In a letter sent out to supporters today, self-described watchdog group Free Market Florida alleges that the EPA is guilty of misleading a reporter about its proposed numeric nutrient criteria, a set of standards that aim to govern nutrient pollution in state waterways.
“In a failed effort to discredit a recent Free Market Florida video, EPA attempted to mislead a reporter with The St. Petersburg Times into believing that the agency’s current ‘numeric nutrient criteria’ rule-making is not tied to a 2008 lawsuit brought by a cabal of environmental interests,” said Ryan Houck, executive director of Free Market Florida, in a press release. “The EPA’s assertions are contradicted by numerous media accounts, published statements by parties that joined the suit, and even the EPA’s own statements regarding the proposed rules.”
Houck claims that EPA Public Affairs Specialist Davina Marraccini made a false assertion when questioned by the reporter about the impetus behind creating the nutrient criteria. In a March 22 email, Marraccini corrected what she said were “erroneous assertions” made by Free Market Florida. Though the email response is quite lengthy, Houck’s main point of contention seems to be one sentence in particular, which he highlights on Free Market’s copy (.pdf) of the email exchange:
Was FL singled-out in response to lawsuit?
No. The July 2008 lawsuit brought by Florida Wildlife Federation et al. was not the reason that EPA determined that numeric nutrient criteria were necessary in Florida.
Marraccini goes on to say that, while the lawsuit brought to light the frequency of algal blooms in Florida waterways, the EPA’s determination to move forward with its nutrient standards was “a logical and reasonable step” that came as a result of “working with and supporting Florida for a number of years.”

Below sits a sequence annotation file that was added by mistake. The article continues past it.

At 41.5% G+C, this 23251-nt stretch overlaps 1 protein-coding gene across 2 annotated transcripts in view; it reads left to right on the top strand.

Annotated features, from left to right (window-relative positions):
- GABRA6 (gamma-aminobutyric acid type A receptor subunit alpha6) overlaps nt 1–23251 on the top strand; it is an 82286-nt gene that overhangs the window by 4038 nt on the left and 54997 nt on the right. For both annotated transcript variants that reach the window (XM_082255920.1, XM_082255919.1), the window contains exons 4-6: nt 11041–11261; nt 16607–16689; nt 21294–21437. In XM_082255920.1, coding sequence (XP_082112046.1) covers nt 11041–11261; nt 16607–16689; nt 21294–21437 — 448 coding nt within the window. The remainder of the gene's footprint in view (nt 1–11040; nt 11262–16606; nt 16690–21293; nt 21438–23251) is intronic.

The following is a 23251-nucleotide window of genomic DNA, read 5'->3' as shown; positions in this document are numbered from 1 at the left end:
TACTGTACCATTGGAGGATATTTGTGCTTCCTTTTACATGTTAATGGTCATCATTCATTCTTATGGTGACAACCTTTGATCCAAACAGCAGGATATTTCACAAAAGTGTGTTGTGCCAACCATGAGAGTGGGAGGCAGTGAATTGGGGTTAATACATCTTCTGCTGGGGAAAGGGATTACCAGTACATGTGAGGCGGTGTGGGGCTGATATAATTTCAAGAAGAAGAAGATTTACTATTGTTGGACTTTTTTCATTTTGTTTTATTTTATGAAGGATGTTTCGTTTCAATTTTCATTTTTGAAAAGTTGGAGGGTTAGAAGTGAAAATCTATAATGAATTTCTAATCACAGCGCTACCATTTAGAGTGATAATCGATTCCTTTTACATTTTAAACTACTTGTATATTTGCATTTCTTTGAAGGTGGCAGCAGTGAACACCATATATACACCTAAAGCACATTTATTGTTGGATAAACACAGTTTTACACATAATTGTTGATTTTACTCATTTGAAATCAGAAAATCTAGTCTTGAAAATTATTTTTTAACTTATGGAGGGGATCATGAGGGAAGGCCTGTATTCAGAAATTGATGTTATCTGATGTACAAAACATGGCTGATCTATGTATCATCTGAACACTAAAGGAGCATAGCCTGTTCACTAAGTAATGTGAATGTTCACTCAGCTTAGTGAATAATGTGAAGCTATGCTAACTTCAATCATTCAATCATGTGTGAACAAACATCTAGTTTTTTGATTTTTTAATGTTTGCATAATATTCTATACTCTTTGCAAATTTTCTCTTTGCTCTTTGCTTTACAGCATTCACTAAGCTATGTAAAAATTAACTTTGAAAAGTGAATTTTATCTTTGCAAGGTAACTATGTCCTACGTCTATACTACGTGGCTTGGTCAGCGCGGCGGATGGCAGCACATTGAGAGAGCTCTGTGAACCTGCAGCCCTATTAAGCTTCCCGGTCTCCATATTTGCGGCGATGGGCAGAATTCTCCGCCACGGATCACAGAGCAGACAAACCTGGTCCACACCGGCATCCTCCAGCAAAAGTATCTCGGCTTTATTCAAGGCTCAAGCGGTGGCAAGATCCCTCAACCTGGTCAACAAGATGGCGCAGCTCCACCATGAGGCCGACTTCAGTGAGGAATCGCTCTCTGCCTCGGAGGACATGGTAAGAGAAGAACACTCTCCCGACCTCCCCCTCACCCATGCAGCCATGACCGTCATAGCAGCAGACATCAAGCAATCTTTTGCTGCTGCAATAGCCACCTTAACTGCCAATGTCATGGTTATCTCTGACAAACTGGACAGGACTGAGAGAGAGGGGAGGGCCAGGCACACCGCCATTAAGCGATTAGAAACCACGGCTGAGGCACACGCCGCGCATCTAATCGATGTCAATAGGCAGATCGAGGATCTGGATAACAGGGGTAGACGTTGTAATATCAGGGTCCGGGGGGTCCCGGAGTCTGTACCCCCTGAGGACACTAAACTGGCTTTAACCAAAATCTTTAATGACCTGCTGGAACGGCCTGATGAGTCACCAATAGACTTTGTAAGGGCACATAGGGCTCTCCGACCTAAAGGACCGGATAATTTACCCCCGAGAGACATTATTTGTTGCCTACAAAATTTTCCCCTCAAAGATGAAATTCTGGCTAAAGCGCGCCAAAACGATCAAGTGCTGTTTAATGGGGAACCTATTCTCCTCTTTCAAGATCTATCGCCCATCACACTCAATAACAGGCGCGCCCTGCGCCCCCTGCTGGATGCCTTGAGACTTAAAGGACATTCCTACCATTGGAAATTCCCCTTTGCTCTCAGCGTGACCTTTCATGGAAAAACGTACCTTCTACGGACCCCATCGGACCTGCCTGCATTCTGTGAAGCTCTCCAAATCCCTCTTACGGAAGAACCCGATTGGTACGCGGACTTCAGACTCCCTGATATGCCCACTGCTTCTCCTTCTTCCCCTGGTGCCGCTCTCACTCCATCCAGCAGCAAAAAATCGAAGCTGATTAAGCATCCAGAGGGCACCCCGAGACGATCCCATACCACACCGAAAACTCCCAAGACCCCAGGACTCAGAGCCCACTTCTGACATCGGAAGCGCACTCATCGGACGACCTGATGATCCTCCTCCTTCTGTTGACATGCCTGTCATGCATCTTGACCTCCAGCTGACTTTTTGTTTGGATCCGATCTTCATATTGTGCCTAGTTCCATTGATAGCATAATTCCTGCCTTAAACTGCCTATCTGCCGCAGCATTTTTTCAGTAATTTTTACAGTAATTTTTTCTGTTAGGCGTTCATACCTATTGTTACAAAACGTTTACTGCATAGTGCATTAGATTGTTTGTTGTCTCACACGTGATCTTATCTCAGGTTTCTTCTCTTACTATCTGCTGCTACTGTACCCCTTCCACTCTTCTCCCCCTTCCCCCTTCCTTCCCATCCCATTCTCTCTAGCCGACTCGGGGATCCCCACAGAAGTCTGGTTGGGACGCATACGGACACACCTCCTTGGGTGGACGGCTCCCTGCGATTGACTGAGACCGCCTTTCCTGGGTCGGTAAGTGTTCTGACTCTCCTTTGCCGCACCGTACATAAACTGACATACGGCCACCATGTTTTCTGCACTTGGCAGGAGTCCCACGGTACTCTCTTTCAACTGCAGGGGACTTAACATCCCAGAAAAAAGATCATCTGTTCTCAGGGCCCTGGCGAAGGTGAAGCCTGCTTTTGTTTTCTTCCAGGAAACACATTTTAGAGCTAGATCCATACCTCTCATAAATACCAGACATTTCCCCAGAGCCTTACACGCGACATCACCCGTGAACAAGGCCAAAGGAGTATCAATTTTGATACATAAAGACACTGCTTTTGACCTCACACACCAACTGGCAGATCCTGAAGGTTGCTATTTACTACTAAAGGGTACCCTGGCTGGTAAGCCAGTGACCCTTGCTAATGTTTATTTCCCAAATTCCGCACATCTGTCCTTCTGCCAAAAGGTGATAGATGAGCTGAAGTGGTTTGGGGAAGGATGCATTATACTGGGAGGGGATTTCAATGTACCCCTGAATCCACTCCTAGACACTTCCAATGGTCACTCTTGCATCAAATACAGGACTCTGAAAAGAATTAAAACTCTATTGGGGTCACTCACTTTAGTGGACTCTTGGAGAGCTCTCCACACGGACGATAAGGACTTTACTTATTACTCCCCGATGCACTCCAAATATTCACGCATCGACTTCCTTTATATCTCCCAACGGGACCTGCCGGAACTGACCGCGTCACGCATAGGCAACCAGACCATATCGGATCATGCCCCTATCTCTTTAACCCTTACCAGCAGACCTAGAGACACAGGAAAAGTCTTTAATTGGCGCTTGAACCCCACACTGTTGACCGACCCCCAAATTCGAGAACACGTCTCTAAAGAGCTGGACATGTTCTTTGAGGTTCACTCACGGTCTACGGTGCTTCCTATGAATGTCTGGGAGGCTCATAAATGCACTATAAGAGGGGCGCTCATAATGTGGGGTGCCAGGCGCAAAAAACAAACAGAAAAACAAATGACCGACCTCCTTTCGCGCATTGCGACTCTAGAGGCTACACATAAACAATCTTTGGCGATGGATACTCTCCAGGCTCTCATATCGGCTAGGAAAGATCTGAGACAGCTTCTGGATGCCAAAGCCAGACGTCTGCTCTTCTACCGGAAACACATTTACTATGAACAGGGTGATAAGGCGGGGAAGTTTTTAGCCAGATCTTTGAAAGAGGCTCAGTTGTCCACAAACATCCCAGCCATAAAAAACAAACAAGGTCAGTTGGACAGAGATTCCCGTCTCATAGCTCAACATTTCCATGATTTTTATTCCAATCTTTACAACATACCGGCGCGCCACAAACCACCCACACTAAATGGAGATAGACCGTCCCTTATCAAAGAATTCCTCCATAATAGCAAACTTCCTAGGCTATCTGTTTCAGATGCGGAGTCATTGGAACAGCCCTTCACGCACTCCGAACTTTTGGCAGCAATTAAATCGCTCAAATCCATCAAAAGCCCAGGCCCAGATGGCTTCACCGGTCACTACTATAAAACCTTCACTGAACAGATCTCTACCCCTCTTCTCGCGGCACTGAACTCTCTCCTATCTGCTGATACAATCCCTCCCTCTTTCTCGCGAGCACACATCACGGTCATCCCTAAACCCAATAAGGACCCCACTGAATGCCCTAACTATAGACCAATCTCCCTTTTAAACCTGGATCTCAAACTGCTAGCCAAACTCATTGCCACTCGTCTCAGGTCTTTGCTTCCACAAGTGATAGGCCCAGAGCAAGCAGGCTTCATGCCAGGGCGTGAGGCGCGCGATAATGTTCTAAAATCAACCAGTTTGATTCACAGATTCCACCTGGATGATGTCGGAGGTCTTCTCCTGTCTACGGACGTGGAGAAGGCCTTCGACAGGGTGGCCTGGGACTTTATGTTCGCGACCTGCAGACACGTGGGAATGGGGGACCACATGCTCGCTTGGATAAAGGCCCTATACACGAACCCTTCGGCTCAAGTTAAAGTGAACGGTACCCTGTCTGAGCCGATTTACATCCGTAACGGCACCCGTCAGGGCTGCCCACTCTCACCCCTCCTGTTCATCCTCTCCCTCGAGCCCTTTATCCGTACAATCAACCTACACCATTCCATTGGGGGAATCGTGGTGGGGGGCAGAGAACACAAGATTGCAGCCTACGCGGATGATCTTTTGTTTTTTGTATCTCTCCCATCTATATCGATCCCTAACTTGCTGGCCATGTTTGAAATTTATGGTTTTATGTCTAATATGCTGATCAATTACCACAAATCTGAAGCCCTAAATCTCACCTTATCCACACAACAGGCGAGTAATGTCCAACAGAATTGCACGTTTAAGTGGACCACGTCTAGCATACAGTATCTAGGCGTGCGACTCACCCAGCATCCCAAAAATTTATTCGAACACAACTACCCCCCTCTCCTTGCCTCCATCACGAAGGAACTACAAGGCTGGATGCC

In addition to releasing a video and the purportedly misleading emails, Houck penned a letter (.pdf) to EPA Administrator Lisa Jackson, whom he called on to “direct EPA staffers – whose salaries are paid by the public – to stick to the facts when confronted with factual criticism.”
In his latest video, Houck claims that the EPA’s “taxpayer-funded spin doctors spent a lot of time trying to discredit” an earlier video, in which Houck claimed that the criteria were written by lawyers and would require that even drainage canals meet impossibly strict standards. Marraccini debunked those claims in an interview with The Florida Independent, in which she said that the criteria were the result of months of consultation with scientific experts, and were independently peer-reviewed.